said the debate began with a high constitutional argument on the part of Members below the gangway — it exhibited their love of correct Parliamentary precedent. The House was assured that the debate was to be continued on these lines—the insistence on full Parliamentary control, on which they knew the hearts of the Nationalist Party had always been set, and the observance of an Act of Parliament. The hon. Gentleman, however, who had just spoken, had imported an entirely different tone into the debate; they had heard a most impassioned denunciation of the whole career of Sir Horace Plunkett. The only good word that had been said for him was that he was a man with ideas, and that he was, therefore, one of the most formidable enemies of Ireland. It would seem that he had entered into some dark conspiracy against the liberties of Ireland,. and that he was simply a bitter politician under the guise of a social reformer. The hon. Gentleman, in support of this view of Sir Horace Plunkett, pointed back to sixteen years during which he had know him. He himself had known Sir Horace Plunkett for a much longer period; he had watched his work with quite as much impartiality as the hon. Member for East Mayo, and was amazed at the description of this "bitter, sneering Unionist." Ho would not at that hour go into questions which after all were not connected with the Motion before the House, but would confine himself to the most relevant issues in a discussion which had covered so much ground. There were two governing facts m the situation. The first was that Sir Horace Plunkett, at the express desire of the Government, still held office; and, secondly, that ho held office pending the result of an inquiry into the constitution and working of the Department instituted by the Government themselves. The Report of the Committee was expected in a few weeks. The motive, therefore, of this debate would seem to be to pledge the Government before they had seen the Report of their own Committee to a certain course of action from which they could not afterwards recede. The Government had already made a pronouncement on another matter of large policy before the evidence of their own Commission had been published, and he did not believe they would again commit so great an error. He fully admitted that the constitutional question whether the Vice-President should or should not be a Member of the House was a proper question to raise. To his mind very strong arguments could be brought both for and against. But was it not reasonable to say to the Government: "Do not pledge yourselves to-day; wait for the evidence; read the Report; review the situation in the light of that Report; and do not make a binding promise because of the Parliamentary pressure which has been put upon; you this evening?" He was perfectly free to admit that the position of the Vice-President was an anomalous position. There was no doubt that the intention of the Legislature was that the holder of the office should have a seat in Parliament. On the other hand, the words of the Act did not make it obligatory, and when the Member for Mayo spoke of the violation of the statute he did not think if he had the words before him he would have used such a phrase.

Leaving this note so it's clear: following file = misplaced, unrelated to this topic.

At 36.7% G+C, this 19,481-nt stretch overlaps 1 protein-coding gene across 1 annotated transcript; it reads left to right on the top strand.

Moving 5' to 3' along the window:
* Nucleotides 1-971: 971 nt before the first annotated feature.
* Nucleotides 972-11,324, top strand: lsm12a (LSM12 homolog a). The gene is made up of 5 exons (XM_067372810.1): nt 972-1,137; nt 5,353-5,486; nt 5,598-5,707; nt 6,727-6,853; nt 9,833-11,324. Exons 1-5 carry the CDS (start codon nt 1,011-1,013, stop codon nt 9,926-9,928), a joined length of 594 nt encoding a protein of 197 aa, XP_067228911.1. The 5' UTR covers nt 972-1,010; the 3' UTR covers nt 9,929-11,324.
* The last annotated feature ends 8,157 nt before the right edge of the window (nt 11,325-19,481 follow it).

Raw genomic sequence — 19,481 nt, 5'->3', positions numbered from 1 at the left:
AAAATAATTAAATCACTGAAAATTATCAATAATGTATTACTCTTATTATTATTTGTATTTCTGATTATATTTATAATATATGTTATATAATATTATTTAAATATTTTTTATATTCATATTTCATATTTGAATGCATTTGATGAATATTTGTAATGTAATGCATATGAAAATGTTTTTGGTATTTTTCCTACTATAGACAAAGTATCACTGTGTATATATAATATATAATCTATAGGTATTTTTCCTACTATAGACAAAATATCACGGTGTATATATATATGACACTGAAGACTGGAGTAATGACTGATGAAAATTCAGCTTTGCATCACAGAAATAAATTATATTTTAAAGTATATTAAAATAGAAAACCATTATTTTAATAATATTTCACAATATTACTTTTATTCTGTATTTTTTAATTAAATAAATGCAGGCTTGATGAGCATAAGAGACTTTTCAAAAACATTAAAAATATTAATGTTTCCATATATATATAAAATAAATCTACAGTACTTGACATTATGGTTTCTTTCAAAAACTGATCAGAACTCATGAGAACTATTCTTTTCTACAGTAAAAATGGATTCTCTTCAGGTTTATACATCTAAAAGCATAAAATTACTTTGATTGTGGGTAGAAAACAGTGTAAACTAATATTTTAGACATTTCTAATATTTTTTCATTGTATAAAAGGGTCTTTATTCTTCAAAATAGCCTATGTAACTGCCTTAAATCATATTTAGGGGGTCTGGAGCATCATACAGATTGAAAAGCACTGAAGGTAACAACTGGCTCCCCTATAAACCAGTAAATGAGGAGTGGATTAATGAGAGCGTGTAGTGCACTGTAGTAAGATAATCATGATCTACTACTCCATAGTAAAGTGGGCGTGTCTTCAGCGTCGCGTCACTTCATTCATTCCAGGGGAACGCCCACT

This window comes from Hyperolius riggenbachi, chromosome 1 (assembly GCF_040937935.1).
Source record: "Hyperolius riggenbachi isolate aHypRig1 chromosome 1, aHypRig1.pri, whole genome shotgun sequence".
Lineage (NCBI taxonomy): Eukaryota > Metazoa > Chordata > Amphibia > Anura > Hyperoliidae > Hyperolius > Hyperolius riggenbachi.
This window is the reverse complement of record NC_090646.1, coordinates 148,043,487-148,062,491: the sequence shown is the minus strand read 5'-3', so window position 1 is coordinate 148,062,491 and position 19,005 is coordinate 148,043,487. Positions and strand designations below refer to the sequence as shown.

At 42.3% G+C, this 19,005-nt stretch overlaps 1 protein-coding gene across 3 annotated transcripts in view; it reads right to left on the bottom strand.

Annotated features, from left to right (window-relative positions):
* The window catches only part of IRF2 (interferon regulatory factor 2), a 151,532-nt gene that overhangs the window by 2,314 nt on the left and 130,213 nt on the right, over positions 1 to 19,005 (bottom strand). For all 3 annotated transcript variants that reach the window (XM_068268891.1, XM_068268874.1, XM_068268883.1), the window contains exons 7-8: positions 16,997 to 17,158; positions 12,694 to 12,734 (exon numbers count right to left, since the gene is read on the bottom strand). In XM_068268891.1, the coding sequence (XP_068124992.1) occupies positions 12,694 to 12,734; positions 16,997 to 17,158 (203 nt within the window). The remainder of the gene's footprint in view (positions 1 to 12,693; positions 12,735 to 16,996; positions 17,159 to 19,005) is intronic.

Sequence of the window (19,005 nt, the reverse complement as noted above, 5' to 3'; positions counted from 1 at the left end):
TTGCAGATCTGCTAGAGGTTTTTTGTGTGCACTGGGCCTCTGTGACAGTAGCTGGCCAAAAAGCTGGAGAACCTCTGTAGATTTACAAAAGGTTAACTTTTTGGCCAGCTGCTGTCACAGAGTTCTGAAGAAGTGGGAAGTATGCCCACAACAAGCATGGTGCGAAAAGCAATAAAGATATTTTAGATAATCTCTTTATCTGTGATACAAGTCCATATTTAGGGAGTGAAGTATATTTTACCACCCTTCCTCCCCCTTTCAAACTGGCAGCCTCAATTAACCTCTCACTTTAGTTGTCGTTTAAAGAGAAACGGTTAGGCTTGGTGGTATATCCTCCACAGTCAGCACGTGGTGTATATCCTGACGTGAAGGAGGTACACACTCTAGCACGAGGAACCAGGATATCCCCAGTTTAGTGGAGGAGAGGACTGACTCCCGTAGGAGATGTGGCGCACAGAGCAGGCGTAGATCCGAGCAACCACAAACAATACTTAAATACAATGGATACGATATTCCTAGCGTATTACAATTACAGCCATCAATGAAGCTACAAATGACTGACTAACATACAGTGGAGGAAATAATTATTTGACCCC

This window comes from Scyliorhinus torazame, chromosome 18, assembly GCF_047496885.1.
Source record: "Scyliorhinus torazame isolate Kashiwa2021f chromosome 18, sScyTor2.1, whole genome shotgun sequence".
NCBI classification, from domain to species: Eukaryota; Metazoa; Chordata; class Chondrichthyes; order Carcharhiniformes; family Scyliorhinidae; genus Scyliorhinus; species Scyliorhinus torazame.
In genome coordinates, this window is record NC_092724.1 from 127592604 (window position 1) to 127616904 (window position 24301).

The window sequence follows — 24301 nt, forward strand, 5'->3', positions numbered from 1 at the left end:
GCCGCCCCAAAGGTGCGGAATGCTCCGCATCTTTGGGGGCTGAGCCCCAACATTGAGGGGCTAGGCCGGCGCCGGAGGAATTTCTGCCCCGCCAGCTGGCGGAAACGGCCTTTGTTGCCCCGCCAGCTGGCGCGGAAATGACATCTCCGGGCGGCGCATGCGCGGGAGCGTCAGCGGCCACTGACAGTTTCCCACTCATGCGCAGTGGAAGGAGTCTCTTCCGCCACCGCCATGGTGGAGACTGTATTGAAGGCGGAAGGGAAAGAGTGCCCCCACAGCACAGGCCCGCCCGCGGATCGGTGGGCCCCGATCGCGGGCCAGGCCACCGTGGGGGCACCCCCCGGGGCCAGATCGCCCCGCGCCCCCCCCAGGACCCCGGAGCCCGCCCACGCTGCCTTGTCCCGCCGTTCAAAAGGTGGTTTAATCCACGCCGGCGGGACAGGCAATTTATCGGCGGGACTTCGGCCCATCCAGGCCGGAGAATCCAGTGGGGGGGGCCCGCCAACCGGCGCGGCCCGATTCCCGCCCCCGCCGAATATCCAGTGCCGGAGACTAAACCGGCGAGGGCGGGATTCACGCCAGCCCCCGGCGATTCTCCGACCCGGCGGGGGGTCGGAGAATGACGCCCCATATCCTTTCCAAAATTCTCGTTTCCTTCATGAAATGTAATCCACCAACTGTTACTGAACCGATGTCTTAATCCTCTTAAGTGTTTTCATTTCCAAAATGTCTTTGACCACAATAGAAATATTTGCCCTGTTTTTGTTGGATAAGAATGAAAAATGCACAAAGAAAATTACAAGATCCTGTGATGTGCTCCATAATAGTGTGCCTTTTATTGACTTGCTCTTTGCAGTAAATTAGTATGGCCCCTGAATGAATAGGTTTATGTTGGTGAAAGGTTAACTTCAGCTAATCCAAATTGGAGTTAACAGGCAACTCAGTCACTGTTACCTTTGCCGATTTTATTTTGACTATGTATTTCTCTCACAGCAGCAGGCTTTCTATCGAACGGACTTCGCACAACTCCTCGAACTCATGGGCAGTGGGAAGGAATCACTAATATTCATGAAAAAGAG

I did not speak of violation of the statute; I spoke of the violation of the Ministerial pledge—a very different thing.